COLLAR ROT OF WALNUT SEEDLINGS IN ITALY
In Italy P. cactorum was reported as a pathogen in English walnut by Cristinzio and Vernau (1954) in the Campania region (Southern Italy). Since this first record the walnut collar rot has never been recorded again.
Since 1993 a collar rot of 1-and 2-yr-old potted seedlings of English (Persian) walnut (Juglans regia L.) has been observed in Central Italy. The disease appeared as black depressed, humid cankers of the bark, girdling the basal stem and inducing a progressive decline and death of the seedlings. Dying seedlings were more frequent in poorly drained soil or in areas which were excessively irrigated.
Phytophthora cactorum was consistently isolated from basal stem tissues of diseased seedlings. The isolates were identified on the basis of morphological and cultural characteristics. Moreover, electrophoretic analysis of total native proteins and isozymes (arylesterase, malate dehydrogenase, acid and alcaline phosphatases) gave banding patterns identical or very similar to those of P. cactorum isolates from various geographical origin and different hosts including apple, loquat, pineapple guava and strawberry.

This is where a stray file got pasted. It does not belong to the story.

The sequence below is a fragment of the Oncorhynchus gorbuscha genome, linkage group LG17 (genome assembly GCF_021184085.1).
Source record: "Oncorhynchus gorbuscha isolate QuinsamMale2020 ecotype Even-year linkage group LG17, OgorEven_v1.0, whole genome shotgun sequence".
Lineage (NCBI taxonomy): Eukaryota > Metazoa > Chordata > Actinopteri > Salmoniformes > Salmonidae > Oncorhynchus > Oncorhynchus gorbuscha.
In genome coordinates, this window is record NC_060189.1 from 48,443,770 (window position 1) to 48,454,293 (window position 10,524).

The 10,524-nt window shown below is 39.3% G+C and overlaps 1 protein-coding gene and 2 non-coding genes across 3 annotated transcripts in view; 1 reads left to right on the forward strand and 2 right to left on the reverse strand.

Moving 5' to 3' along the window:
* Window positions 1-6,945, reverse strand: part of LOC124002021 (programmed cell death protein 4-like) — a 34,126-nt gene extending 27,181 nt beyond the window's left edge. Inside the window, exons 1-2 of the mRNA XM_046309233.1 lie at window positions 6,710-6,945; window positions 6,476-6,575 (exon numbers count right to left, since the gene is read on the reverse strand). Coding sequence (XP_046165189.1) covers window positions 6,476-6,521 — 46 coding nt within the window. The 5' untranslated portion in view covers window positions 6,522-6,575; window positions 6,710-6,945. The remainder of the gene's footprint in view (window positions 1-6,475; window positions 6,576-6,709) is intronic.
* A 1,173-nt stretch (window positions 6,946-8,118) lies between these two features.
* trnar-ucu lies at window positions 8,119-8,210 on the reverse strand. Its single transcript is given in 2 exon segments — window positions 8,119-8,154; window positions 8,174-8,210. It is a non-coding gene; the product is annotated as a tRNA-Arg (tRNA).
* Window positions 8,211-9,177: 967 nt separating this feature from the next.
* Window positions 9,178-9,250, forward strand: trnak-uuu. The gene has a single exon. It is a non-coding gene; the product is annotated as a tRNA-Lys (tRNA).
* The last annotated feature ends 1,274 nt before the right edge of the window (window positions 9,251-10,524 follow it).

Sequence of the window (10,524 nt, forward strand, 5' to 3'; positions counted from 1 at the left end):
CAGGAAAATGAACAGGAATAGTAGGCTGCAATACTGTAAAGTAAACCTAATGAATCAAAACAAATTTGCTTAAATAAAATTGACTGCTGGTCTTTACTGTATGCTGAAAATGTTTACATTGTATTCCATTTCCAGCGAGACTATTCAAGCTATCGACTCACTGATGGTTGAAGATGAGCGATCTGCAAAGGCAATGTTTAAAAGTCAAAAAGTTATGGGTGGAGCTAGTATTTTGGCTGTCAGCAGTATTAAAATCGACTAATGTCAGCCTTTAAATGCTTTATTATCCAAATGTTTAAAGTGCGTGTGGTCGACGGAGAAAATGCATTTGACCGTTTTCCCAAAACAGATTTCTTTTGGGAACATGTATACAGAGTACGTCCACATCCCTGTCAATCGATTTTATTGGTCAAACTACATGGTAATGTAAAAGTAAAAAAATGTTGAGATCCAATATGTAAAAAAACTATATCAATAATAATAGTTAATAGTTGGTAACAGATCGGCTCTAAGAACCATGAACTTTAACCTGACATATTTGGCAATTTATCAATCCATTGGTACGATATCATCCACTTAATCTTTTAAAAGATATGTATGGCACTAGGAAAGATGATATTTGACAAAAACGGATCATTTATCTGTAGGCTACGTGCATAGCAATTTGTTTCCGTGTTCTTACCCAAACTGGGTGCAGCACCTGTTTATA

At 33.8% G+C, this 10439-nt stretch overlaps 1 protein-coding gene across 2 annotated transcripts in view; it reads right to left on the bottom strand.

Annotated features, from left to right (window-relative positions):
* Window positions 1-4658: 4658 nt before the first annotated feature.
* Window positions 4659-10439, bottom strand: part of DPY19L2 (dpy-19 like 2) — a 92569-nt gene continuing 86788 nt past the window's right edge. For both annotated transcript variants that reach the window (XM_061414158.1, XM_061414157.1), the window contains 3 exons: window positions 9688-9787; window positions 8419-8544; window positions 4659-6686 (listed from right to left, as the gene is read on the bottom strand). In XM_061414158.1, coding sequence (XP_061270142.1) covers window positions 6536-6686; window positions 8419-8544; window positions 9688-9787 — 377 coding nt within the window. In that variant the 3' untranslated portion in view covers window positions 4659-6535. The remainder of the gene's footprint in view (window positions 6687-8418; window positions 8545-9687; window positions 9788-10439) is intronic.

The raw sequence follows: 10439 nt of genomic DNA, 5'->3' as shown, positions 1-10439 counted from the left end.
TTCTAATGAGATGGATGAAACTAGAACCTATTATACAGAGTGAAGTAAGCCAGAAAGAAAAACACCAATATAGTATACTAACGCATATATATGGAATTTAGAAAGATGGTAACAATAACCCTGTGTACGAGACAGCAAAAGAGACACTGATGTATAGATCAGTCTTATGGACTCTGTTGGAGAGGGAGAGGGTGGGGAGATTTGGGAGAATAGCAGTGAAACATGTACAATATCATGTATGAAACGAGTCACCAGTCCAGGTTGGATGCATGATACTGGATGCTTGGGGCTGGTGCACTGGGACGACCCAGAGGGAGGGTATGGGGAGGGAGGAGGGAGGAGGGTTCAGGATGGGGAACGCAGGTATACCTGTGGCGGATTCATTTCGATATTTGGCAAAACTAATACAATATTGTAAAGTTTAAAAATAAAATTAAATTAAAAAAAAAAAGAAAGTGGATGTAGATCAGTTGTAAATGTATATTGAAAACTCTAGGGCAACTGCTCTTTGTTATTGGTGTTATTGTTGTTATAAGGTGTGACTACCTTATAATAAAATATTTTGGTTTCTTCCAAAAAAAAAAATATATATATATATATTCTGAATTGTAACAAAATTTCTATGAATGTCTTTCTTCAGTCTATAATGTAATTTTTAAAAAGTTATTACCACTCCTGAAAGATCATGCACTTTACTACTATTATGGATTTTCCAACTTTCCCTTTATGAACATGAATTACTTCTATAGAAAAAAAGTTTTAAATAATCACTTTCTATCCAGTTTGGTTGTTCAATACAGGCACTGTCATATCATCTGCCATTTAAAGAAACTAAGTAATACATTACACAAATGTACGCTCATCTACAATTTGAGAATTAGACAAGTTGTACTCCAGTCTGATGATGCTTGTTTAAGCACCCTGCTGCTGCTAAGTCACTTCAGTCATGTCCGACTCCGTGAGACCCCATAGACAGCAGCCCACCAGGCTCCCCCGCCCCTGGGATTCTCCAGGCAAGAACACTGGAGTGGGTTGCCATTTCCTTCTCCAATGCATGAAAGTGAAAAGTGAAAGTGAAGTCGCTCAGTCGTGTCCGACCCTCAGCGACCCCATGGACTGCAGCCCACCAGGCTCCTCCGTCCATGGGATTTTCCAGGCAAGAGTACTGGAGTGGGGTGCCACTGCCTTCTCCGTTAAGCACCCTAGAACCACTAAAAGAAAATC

In pathogenicity tests P. cactorum walnut isolate proved to be highly pathogenic to 1-yr-old potted seedlings of English walnut, causing the same symptoms originally observed.
Artificial inoculations were performed on 1-year-old English walnut seedlings by inserting at the collar bark a 5-mm-diameter mycelium plug cut from the active margin of 4 day-old cultures grown on potato-dextrose-agar (PDA), in the dark. Wounds were sealed with adhesive tape. Control plants were inoculated with PDA plug only. Symptoms appeared 7 days after inoculation and they were identical to those observed in nature.